clergyman out of the chapter had a claim to preach there, saving only
the bishop himself. To this the dean assented, but alleged that
contests on such a subject would be unseemly; to which rejoined a
meagre little doctor, one of the cathedral prebendaries, that the
contest must be all on the side of Mr. Slope if every prebendary were
always there ready to take his own place in the pulpit. Cunning
little meagre doctor, whom it suits well to live in his own cosy
house within Barchester close, and who is well content to have his
little fling at Dr. Vesey Stanhope and other absentees whose Italian
villas, or enticing London homes, are more tempting than cathedral
stalls and residences!

To this answered the burly chancellor, a man rather silent indeed,
but very sensible, that absent prebendaries had their vicars, and
that in such case the vicar's right to the pulpit was the same as
that of the higher order. To which the dean assented, groaning
deeply at these truths. Thereupon, however, the meagre doctor
remarked that they would be in the hands of their minor canons, one
of whom might at any hour betray his trust. Whereon was heard from
the burly chancellor an ejaculation sounding somewhat like "Pooh,
pooh, pooh!" but it might be that the worthy man was but blowing out
the heavy breath from his windpipe. Why silence him at all?
suggested Mr. Harding. Let them not be ashamed to hear what any man
might have to preach to them, unless he preached false doctrine; in
which case, let the bishop silence him. So spoke our friend; vainly;
for human ends must be attained by human means. But the dean saw a
ray of hope out of those purblind old eyes of his. Yes, let them
tell the bishop how distasteful to them was this Mr. Slope: a new
bishop just come to his seat could not wish to insult his clergy
while the gloss was yet fresh on his first apron.

Then up rose Dr. Grantly and, having thus collected the scattered
wisdom of his associates, spoke forth with words of deep authority.
When I say up rose the archdeacon, I speak of the inner man, which
then sprang up to more immediate action, for the doctor had bodily
been standing all along with his back to the dean's empty fire-grate,
and the tails of his frock coat supported over his two arms. His
hands were in his breeches pockets.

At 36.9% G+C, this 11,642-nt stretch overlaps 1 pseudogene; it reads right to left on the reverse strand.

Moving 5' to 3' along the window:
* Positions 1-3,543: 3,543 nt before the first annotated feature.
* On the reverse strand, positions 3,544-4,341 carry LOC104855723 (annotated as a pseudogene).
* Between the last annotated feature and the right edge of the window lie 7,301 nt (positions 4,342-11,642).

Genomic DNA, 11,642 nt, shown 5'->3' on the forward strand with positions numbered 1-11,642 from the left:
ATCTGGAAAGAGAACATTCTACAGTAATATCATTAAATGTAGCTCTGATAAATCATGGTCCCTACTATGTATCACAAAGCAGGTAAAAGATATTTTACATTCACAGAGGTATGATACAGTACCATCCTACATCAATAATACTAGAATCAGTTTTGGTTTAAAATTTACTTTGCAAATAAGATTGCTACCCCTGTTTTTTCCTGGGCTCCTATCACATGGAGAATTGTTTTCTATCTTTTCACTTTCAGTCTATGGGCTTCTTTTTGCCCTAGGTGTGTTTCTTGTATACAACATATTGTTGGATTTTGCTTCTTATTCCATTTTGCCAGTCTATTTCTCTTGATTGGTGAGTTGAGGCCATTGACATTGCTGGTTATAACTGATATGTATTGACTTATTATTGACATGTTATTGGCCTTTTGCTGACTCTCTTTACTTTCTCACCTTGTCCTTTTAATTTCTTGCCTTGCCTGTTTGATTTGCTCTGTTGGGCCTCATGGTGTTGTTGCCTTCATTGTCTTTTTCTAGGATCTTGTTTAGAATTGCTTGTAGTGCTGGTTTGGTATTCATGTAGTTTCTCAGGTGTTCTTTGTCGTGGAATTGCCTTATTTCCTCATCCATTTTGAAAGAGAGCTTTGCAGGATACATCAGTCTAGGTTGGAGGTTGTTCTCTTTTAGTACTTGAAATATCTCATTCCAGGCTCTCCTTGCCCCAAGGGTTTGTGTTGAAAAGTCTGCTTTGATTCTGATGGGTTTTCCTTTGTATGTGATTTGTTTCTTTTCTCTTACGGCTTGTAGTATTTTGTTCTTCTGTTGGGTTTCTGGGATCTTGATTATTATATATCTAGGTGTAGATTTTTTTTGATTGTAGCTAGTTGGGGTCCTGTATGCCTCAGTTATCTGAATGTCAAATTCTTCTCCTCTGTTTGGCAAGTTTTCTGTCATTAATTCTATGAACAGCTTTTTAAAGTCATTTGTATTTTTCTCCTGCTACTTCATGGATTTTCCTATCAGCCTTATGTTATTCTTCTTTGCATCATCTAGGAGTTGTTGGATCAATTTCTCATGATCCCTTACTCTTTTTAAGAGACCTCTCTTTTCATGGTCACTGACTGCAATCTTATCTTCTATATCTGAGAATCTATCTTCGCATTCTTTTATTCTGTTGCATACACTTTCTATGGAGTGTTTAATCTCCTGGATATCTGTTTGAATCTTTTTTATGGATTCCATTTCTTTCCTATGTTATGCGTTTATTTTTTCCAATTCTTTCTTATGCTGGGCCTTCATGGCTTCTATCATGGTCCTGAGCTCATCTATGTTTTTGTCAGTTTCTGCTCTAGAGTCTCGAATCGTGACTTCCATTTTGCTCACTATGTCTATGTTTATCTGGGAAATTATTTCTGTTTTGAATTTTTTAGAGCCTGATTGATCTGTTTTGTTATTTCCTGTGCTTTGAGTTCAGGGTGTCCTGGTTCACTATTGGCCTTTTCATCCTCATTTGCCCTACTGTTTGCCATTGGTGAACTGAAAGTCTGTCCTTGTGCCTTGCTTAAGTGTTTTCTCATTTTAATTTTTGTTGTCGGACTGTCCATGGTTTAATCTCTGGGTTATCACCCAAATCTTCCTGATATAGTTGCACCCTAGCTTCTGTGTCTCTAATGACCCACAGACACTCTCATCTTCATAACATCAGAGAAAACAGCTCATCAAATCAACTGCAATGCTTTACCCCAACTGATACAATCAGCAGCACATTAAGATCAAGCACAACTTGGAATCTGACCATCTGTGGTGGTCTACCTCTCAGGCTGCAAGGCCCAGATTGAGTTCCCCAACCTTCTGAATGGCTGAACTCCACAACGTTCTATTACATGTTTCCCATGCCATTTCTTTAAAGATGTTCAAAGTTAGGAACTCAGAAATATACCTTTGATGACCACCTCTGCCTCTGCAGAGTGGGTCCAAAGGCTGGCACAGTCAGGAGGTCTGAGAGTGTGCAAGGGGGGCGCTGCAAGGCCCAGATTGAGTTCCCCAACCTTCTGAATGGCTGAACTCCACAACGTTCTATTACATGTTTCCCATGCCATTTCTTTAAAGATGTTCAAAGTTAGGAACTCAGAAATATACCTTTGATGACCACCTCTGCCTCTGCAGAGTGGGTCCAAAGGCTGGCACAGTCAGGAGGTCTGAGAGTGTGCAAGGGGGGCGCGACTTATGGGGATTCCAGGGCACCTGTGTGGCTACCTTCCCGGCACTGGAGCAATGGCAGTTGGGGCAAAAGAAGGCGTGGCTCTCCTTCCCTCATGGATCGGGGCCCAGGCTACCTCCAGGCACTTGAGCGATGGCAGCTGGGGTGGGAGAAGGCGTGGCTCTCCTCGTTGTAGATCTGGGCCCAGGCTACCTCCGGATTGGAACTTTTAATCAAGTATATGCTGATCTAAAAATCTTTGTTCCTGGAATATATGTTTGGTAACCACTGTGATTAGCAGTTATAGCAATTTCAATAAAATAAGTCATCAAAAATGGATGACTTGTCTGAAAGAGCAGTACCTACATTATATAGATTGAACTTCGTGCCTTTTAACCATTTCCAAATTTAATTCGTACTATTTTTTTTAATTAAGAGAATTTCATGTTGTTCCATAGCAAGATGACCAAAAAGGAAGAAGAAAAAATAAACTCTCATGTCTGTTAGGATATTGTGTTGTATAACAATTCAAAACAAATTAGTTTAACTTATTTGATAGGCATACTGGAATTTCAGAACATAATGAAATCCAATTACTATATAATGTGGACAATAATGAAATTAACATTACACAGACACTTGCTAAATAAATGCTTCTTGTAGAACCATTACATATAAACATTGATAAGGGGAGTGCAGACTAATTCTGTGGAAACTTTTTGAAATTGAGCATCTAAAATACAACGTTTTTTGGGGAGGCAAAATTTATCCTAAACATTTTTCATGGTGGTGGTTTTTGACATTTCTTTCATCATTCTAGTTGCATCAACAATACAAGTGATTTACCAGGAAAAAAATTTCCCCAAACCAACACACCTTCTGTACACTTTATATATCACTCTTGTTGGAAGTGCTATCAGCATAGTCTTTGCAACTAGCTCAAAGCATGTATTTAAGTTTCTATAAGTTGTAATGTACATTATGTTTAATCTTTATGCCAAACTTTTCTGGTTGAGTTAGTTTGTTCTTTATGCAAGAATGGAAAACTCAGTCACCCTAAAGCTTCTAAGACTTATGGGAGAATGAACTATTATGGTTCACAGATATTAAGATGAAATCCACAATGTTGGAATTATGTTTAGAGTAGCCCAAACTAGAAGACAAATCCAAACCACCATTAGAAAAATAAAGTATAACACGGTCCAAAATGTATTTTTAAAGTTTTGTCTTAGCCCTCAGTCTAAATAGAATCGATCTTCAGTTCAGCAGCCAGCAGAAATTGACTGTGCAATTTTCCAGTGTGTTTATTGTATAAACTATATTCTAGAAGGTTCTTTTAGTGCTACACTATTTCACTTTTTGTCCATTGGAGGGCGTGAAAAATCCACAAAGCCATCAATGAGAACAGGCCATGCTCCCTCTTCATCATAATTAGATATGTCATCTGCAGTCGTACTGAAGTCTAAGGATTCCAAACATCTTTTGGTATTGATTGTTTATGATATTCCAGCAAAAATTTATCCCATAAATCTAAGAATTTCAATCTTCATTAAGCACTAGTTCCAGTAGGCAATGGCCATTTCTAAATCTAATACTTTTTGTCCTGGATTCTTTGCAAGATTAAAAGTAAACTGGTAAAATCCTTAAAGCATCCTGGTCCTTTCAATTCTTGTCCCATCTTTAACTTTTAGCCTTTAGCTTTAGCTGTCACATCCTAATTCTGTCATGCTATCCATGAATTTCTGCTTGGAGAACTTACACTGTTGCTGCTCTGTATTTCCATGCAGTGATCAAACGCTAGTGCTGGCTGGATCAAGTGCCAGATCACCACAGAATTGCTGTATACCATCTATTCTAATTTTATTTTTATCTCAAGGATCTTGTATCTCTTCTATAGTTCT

"It is quite clear that this man must not be allowed to preach again
in this cathedral. We all see that, except our dear friend here, the
milk of whose nature runs so softly that he would not have the heart
to refuse the Pope the loan of his pulpit, if the Pope would come and
ask it. We must not, however, allow the man to preach again here.
It is not because his opinion on church matters may be different from
ours--with that one would not quarrel. It is because he has
purposely insulted us. When he went up into that pulpit last Sunday,
his studied object was to give offence to men who had grown old in
reverence of those things of which he dared to speak so slightingly.
What! To come here a stranger, a young, unknown, and unfriended
stranger and tell us, in the name of the bishop his master, that we
are ignorant of our duties, old-fashioned, and useless! I don't know
whether most to admire his courage or his impudence! And one thing I
will tell you: that sermon originated solely with the man himself.
The bishop was no more a party to it than was the dean here. You all
know how grieved I am to see a bishop in this diocese holding the
latitudinarian ideas by which Dr. Proudie has made himself
conspicuous. You all know how greatly I should distrust the opinion
of such a man. But in this matter I hold him to be blameless. I
believe Dr. Proudie has lived too long among gentlemen to be guilty,
or to instigate another to be guilty, of so gross an outrage. No!
That man uttered what was untrue when he hinted that he was speaking
as the mouthpiece of the bishop. It suited his ambitious views at
once to throw down the gauntlet to us--at once to defy us here in the
quiet of our own religious duties--here within the walls of our own
loved cathedral--here where we have for so many years exercised our
ministry without schism and with good repute. Such an attack upon
us, coming from such a quarter, is abominable."

"Abominable," groaned the dean. "Abominable," muttered the meagre
doctor. "Abominable," re-echoed the chancellor, uttering the sound
from the bottom of his deep chest. "I really think it was," said Mr.

"Most abominable and most unjustifiable," continued the archdeacon.
"But, Mr. Dean, thank God, that pulpit is still our own: your own, I